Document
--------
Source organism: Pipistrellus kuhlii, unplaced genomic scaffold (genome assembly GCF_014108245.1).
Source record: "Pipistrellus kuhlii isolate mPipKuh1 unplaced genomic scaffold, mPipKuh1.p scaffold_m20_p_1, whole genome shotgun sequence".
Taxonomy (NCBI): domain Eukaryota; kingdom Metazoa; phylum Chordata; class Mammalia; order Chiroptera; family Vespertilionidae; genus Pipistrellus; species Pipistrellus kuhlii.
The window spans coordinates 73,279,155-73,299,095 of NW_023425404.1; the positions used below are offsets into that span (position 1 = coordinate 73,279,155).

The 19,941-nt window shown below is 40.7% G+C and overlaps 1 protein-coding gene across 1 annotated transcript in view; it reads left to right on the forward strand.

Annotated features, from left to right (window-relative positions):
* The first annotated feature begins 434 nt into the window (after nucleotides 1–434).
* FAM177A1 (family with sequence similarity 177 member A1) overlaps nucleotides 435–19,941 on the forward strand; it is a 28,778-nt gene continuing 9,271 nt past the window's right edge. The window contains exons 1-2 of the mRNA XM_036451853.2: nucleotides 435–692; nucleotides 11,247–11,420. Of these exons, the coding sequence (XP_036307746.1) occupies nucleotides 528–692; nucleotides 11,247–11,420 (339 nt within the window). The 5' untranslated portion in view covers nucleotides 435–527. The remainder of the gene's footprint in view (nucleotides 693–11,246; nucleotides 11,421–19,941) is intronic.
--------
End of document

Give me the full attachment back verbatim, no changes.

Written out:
Source organism: Pipistrellus kuhlii, unplaced genomic scaffold (genome assembly GCF_014108245.1).
Source record: "Pipistrellus kuhlii isolate mPipKuh1 unplaced genomic scaffold, mPipKuh1.p scaffold_m20_p_1, whole genome shotgun sequence".
Taxonomy (NCBI): domain Eukaryota; kingdom Metazoa; phylum Chordata; class Mammalia; order Chiroptera; family Vespertilionidae; genus Pipistrellus; species Pipistrellus kuhlii.
The window spans coordinates 73,279,155-73,299,095 of NW_023425404.1; the positions used below are offsets into that span (position 1 = coordinate 73,279,155).

The 19,941-nt window shown below is 40.7% G+C and overlaps 1 protein-coding gene across 1 annotated transcript in view; it reads left to right on the forward strand.

Annotated features, from left to right (window-relative positions):
* The first annotated feature begins 434 nt into the window (after nucleotides 1–434).
* FAM177A1 (family with sequence similarity 177 member A1) overlaps nucleotides 435–19,941 on the forward strand; it is a 28,778-nt gene continuing 9,271 nt past the window's right edge. The window contains exons 1-2 of the mRNA XM_036451853.2: nucleotides 435–692; nucleotides 11,247–11,420. Of these exons, the coding sequence (XP_036307746.1) occupies nucleotides 528–692; nucleotides 11,247–11,420 (339 nt within the window). The 5' untranslated portion in view covers nucleotides 435–527. The remainder of the gene's footprint in view (nucleotides 693–11,246; nucleotides 11,421–19,941) is intronic.